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NATURE NUGGETS (1)

 
Surprise your friends with these interesting facts!

Nature Nuggets is a place where you can learn interesting facts about God's wonderful creation! Share these facts with your family and friends. It’s one more way to share Jesus.

MORE PAGES 1 2 3
Choose a Nature Nugget from this list to learn about!
The Albatross Not what you think!
Not Just a Group! Giraffe
Quick Nuggets Bobolink
Wolverine

Firefly

Kangaroo Crickets
Great Horned Owl How’s your Nature IQ?

shutterstock.com/ Harold Stiver

THE ALBATROSS
  • The Albatross has the longest wingspan of any bird—from 8 to 11 ½ feet (251 to 350 cm).
  • It can stay airborne for more than 2 hours without flapping its wings.
  • It drinks salt water.
  • It mates for life and lives up to 50 years.
  • Parents lay and incubate one egg that is almost 4 inches long.
  • Parents feed the chick for 3 months until winter sets in and then leave the chick alone and unfed for up to 3 months before they return to feed the chick for another 3 to 6 months until it can fly.
  • Once chicks leave the nest they don't return to land until they reach sexual maturity between 5 and 10 years of age, during which time they fly thousands of miles.

When it comes to nature, A GROUP is not just a GROUP!
  • A group of twelve or more cows is called a flink.
  • A group of goats is called a trip.
  • A group of hares is called a husk.
  • A group of finches is called a charm.
  • A group of geese on the ground is a gaggle;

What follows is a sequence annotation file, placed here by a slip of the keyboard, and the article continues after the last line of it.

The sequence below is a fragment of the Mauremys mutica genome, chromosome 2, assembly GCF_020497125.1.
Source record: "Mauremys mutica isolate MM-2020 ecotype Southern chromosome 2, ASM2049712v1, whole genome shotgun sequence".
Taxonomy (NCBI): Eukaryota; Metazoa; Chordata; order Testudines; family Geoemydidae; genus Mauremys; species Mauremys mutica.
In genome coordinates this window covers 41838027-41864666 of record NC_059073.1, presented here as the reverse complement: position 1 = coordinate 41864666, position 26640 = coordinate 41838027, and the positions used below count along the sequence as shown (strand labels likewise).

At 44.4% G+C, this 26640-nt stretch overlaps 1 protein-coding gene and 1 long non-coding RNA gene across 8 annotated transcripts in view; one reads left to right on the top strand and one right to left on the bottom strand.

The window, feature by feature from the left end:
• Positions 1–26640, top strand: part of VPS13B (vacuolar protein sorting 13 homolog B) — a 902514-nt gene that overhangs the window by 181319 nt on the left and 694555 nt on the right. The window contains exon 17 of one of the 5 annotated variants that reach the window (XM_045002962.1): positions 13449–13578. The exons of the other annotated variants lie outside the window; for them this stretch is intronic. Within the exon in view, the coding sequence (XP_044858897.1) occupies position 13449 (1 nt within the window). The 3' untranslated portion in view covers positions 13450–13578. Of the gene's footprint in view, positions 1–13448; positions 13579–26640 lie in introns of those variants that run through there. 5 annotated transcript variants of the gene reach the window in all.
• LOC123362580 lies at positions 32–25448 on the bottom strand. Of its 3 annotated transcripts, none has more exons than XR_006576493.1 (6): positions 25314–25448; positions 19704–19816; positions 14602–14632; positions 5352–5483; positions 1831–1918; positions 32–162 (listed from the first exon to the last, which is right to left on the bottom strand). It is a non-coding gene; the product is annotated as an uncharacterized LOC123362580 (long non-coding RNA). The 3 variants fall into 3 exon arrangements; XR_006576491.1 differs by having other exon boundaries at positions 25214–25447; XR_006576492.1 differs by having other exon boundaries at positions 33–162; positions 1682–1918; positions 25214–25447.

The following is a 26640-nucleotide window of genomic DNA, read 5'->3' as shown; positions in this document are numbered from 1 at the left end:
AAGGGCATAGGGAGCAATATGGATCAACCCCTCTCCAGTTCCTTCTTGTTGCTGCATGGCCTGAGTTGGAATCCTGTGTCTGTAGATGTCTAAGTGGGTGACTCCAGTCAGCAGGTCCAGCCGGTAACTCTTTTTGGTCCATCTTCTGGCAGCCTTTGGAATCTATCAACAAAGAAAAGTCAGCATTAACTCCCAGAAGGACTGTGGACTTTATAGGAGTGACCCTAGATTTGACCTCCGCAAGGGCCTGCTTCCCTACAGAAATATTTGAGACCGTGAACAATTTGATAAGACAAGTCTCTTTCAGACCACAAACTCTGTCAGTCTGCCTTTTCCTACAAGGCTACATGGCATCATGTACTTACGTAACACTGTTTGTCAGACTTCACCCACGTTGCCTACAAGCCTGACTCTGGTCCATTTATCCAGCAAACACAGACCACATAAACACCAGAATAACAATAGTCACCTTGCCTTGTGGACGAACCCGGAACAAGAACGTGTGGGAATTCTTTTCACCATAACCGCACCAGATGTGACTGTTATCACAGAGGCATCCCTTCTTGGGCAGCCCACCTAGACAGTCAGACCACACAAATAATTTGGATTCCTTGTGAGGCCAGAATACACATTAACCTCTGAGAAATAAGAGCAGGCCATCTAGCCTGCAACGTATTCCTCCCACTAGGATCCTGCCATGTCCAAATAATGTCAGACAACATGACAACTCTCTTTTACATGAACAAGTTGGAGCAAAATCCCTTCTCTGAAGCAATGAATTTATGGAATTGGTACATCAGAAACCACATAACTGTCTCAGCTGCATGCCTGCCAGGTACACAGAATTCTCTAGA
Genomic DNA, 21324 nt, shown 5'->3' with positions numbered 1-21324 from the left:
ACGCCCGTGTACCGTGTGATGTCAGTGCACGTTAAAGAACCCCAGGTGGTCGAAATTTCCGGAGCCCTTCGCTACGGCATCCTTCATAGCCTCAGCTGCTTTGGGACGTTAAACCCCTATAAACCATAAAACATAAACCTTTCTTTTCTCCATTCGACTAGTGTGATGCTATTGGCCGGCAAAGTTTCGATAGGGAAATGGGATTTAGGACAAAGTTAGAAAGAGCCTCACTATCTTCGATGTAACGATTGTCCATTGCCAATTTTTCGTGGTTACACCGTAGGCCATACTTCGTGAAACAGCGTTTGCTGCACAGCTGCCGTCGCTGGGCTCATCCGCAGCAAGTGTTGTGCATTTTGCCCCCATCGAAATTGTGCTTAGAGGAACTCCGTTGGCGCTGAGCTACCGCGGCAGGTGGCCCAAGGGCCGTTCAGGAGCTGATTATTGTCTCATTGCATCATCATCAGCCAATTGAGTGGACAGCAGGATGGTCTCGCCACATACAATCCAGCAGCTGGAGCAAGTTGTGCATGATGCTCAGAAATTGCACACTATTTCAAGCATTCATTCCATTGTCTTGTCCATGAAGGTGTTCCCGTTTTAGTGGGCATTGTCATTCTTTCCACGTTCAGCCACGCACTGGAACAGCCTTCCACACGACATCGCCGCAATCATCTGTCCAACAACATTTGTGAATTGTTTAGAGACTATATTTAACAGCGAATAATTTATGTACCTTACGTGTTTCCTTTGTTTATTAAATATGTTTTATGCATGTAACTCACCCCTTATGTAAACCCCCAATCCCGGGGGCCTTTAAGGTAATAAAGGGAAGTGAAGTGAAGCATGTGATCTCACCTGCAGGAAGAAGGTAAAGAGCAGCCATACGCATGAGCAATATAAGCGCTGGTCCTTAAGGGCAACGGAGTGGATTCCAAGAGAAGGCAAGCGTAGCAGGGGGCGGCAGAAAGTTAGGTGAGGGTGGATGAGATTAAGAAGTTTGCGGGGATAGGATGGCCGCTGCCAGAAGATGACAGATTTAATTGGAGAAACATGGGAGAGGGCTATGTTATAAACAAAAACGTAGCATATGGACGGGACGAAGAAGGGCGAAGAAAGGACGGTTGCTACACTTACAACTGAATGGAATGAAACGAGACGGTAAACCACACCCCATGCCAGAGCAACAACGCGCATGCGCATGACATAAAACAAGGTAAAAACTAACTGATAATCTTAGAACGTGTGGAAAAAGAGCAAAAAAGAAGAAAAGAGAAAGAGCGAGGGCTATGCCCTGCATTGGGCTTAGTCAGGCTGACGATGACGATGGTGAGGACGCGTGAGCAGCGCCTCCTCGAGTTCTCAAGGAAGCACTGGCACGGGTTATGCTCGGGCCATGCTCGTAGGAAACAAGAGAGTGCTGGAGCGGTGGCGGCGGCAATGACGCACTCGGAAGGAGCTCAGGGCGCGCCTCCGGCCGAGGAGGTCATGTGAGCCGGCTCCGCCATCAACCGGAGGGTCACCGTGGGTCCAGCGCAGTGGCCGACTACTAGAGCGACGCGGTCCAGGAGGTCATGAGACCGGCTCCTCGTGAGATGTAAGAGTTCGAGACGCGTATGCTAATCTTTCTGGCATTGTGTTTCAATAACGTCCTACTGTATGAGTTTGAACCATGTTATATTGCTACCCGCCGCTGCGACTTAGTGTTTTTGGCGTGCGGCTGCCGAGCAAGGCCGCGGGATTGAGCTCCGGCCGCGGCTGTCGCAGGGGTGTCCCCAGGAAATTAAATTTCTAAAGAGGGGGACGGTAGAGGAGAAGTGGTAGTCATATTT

a group of geese in the air is a skein.
  • A group of kangaroos is called a mob.
  • A group of whales is called a pod.
  • A group of ravens is called a murder.
  • A group of officers is called a mess.
  • A group of larks is called an exaltation.
  • A group of owls is called a parliament.
  • A group of frogs is called an army.
  • A group of flamingos is called a flamboyance.
  • A group of parrots is called a pandemonium.
  • A group of wombats is called a wisdom.
  • A group of finches is called a charm.
  • A group of penguins is called a rookery.
  • A group of rattlesnakes is called a rumba.
  • A group of raccoons is called a gaze.
  • A group of elephants is called a memory.
  • A group of otters is called a romp.
  • A group of ducks is called a paddling.

I wonder what a group of
nature nuggets is called?

QUICK NATURE NUGGETS
A snail can sleep for three years. A thimbleful of a neutron star would weigh over 100 million tons. An individual blood cell takes about 60 seconds to make a complete circuit of the body.
The muzzle of a lion is like a fingerprint - no two lions have the same pattern of whiskers. Cows poop 16 times each day and produce around 65 pounds of manure each day.
Each domestic cow emits about 105 pounds of methane a year. Humans have 46 chromosomes, peas have 14, and crayfish have 200.
If every star in the Milky Way was a grain of salt they would fill an Olympic sized swimming pool. Rice plants may have up to 55,000 genes. A starfish doesn't have a brain.
Each person sheds 40lbs of skin in his or her lifetime. A cockroach can live for nine days without its head. The temperature at the center of the Earth is estimated to be 5500 degrees Celsius.
Eyes of giant squids can be 15 inches across and are the largest on the planet.
Flamingos can only eat with their heads upside down. Texas horned toads can shoot blood out of the corners or their eyes. Alligators cannot move backwards.
The common garden worm has five pairs of hearts. An ostrich's eye is bigger than its brain.
A gold fish's memory span is three seconds. Emus can't walk backwards.
To keep cool, ostriches urinate on their legs; it then evaporates like sweat, The only animal with four knees is the elephant.  


wikimedia/Zefram

WOLVERINE
  • The Wolverine is the largest land-dwelling member of the weasel family.
  • They are the size of small dogs (25-55 pounds) and look like a small bear with a long tail.
  • They have strong jaws, sharp claws, a tough hide and are very, very fierce.
  • They have been known to stand up against wolves, cougars and bears.
  • They have a back molar that points inward which they use for tearing frozen meat and cracking bones.